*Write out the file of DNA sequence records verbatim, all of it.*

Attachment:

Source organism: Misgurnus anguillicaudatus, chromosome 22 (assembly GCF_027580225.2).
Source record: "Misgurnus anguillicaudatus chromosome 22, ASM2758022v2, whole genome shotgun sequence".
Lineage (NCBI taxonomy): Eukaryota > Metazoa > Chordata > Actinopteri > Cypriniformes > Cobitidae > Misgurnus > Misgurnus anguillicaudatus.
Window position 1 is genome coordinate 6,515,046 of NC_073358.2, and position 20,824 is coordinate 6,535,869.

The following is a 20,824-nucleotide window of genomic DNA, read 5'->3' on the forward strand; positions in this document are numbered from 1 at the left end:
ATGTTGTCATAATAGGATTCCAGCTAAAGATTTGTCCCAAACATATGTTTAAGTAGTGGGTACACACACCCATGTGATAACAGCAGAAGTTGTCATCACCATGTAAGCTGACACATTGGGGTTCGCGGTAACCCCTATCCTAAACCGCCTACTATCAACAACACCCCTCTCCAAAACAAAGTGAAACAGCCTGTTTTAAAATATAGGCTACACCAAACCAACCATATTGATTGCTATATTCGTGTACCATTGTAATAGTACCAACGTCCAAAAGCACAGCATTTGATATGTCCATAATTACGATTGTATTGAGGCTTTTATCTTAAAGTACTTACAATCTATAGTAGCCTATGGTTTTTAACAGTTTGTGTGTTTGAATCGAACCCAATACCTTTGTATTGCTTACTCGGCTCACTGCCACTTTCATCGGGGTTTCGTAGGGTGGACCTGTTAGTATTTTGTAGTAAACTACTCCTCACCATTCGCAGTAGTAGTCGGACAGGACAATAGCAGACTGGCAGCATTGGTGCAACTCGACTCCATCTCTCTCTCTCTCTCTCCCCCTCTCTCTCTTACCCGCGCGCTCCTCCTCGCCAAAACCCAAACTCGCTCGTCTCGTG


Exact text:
Source organism: Misgurnus anguillicaudatus, chromosome 22 (assembly GCF_027580225.2).
Source record: "Misgurnus anguillicaudatus chromosome 22, ASM2758022v2, whole genome shotgun sequence".
Lineage (NCBI taxonomy): Eukaryota > Metazoa > Chordata > Actinopteri > Cypriniformes > Cobitidae > Misgurnus > Misgurnus anguillicaudatus.
Window position 1 is genome coordinate 6,515,046 of NC_073358.2, and position 20,824 is coordinate 6,535,869.

The following is a 20,824-nucleotide window of genomic DNA, read 5'->3' on the forward strand; positions in this document are numbered from 1 at the left end:
ATGTTGTCATAATAGGATTCCAGCTAAAGATTTGTCCCAAACATATGTTTAAGTAGTGGGTACACACACCCATGTGATAACAGCAGAAGTTGTCATCACCATGTAAGCTGACACATTGGGGTTCGCGGTAACCCCTATCCTAAACCGCCTACTATCAACAACACCCCTCTCCAAAACAAAGTGAAACAGCCTGTTTTAAAATATAGGCTACACCAAACCAACCATATTGATTGCTATATTCGTGTACCATTGTAATAGTACCAACGTCCAAAAGCACAGCATTTGATATGTCCATAATTACGATTGTATTGAGGCTTTTATCTTAAAGTACTTACAATCTATAGTAGCCTATGGTTTTTAACAGTTTGTGTGTTTGAATCGAACCCAATACCTTTGTATTGCTTACTCGGCTCACTGCCACTTTCATCGGGGTTTCGTAGGGTGGACCTGTTAGTATTTTGTAGTAAACTACTCCTCACCATTCGCAGTAGTAGTCGGACAGGACAATAGCAGACTGGCAGCATTGGTGCAACTCGACTCCATCTCTCTCTCTCTCTCTCCCCCTCTCTCTCTTACCCGCGCGCTCCTCCTCGCCAAAACCCAAACTCGCTCGTCTCGTG